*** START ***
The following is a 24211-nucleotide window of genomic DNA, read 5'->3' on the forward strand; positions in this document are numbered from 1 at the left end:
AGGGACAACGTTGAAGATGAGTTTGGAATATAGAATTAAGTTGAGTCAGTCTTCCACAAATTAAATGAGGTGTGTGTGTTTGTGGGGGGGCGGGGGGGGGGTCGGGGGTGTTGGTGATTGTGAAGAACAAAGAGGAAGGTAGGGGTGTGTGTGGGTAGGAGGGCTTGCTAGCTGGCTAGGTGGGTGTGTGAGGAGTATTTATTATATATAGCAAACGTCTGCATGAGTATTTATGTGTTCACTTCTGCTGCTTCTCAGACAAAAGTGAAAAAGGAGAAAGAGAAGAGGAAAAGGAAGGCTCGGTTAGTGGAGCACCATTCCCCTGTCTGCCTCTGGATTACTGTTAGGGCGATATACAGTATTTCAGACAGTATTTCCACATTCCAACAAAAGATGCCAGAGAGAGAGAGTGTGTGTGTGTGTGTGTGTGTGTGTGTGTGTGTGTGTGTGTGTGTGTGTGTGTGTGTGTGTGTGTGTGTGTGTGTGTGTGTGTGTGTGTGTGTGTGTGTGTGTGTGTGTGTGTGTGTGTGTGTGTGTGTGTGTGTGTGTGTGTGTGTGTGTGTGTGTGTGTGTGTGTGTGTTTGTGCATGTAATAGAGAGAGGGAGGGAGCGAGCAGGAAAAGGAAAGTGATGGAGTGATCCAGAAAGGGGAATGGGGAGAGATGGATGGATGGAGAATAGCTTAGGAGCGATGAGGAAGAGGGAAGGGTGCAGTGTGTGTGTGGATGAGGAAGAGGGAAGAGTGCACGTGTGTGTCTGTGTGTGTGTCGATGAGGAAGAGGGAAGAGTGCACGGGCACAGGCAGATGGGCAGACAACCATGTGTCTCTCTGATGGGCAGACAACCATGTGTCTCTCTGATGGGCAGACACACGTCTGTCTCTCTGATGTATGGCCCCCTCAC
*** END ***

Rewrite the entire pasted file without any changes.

The following is a 24211-nucleotide window of genomic DNA, read 5'->3' on the forward strand; positions in this document are numbered from 1 at the left end:
AGGGACAACGTTGAAGATGAGTTTGGAATATAGAATTAAGTTGAGTCAGTCTTCCACAAATTAAATGAGGTGTGTGTGTTTGTGGGGGGGCGGGGGGGGGGTCGGGGGTGTTGGTGATTGTGAAGAACAAAGAGGAAGGTAGGGGTGTGTGTGGGTAGGAGGGCTTGCTAGCTGGCTAGGTGGGTGTGTGAGGAGTATTTATTATATATAGCAAACGTCTGCATGAGTATTTATGTGTTCACTTCTGCTGCTTCTCAGACAAAAGTGAAAAAGGAGAAAGAGAAGAGGAAAAGGAAGGCTCGGTTAGTGGAGCACCATTCCCCTGTCTGCCTCTGGATTACTGTTAGGGCGATATACAGTATTTCAGACAGTATTTCCACATTCCAACAAAAGATGCCAGAGAGAGAGAGTGTGTGTGTGTGTGTGTGTGTGTGTGTGTGTGTGTGTGTGTGTGTGTGTGTGTGTGTGTGTGTGTGTGTGTGTGTGTGTGTGTGTGTGTGTGTGTGTGTGTGTGTGTGTGTGTGTGTGTGTGTGTGTGTGTGTGTGTGTGTGTGTGTGTGTGTGTGTGTGTGTGTGTGTGTTTGTGCATGTAATAGAGAGAGGGAGGGAGCGAGCAGGAAAAGGAAAGTGATGGAGTGATCCAGAAAGGGGAATGGGGAGAGATGGATGGATGGAGAATAGCTTAGGAGCGATGAGGAAGAGGGAAGGGTGCAGTGTGTGTGTGGATGAGGAAGAGGGAAGAGTGCACGTGTGTGTCTGTGTGTGTGTCGATGAGGAAGAGGGAAGAGTGCACGGGCACAGGCAGATGGGCAGACAACCATGTGTCTCTCTGATGGGCAGACAACCATGTGTCTCTCTGATGGGCAGACACACGTCTGTCTCTCTGATGTATGGCCCCCTCAC